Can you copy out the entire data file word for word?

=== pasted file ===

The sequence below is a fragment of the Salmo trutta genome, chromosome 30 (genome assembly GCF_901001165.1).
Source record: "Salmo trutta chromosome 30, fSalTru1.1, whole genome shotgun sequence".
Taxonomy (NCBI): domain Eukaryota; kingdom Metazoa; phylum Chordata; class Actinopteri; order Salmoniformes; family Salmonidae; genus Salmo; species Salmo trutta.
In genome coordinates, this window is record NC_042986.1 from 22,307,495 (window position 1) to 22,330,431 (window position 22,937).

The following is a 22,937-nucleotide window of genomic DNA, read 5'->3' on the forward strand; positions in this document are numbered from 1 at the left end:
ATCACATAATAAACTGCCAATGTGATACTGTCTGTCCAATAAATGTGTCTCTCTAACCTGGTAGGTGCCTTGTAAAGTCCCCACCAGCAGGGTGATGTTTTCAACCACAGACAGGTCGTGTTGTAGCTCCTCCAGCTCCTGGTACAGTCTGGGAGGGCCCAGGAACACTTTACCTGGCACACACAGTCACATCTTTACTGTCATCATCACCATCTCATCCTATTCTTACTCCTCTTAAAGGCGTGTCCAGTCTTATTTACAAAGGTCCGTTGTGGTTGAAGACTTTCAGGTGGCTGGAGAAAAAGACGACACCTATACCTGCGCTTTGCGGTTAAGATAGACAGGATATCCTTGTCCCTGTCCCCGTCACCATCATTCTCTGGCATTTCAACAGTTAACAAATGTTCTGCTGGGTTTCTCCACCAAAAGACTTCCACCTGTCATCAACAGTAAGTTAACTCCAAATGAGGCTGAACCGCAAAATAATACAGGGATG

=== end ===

The sequence below is a fragment of the Salmo trutta genome, chromosome 30 (genome assembly GCF_901001165.1).
Source record: "Salmo trutta chromosome 30, fSalTru1.1, whole genome shotgun sequence".
Taxonomy (NCBI): domain Eukaryota; kingdom Metazoa; phylum Chordata; class Actinopteri; order Salmoniformes; family Salmonidae; genus Salmo; species Salmo trutta.
In genome coordinates, this window is record NC_042986.1 from 22,307,495 (window position 1) to 22,330,431 (window position 22,937).

The following is a 22,937-nucleotide window of genomic DNA, read 5'->3' on the forward strand; positions in this document are numbered from 1 at the left end:
ATCACATAATAAACTGCCAATGTGATACTGTCTGTCCAATAAATGTGTCTCTCTAACCTGGTAGGTGCCTTGTAAAGTCCCCACCAGCAGGGTGATGTTTTCAACCACAGACAGGTCGTGTTGTAGCTCCTCCAGCTCCTGGTACAGTCTGGGAGGGCCCAGGAACACTTTACCTGGCACACACAGTCACATCTTTACTGTCATCATCACCATCTCATCCTATTCTTACTCCTCTTAAAGGCGTGTCCAGTCTTATTTACAAAGGTCCGTTGTGGTTGAAGACTTTCAGGTGGCTGGAGAAAAAGACGACACCTATACCTGCGCTTTGCGGTTAAGATAGACAGGATATCCTTGTCCCTGTCCCCGTCACCATCATTCTCTGGCATTTCAACAGTTAACAAATGTTCTGCTGGGTTTCTCCACCAAAAGACTTCCACCTGTCATCAACAGTAAGTTAACTCCAAATGAGGCTGAACCGCAAAATAATACAGGGATG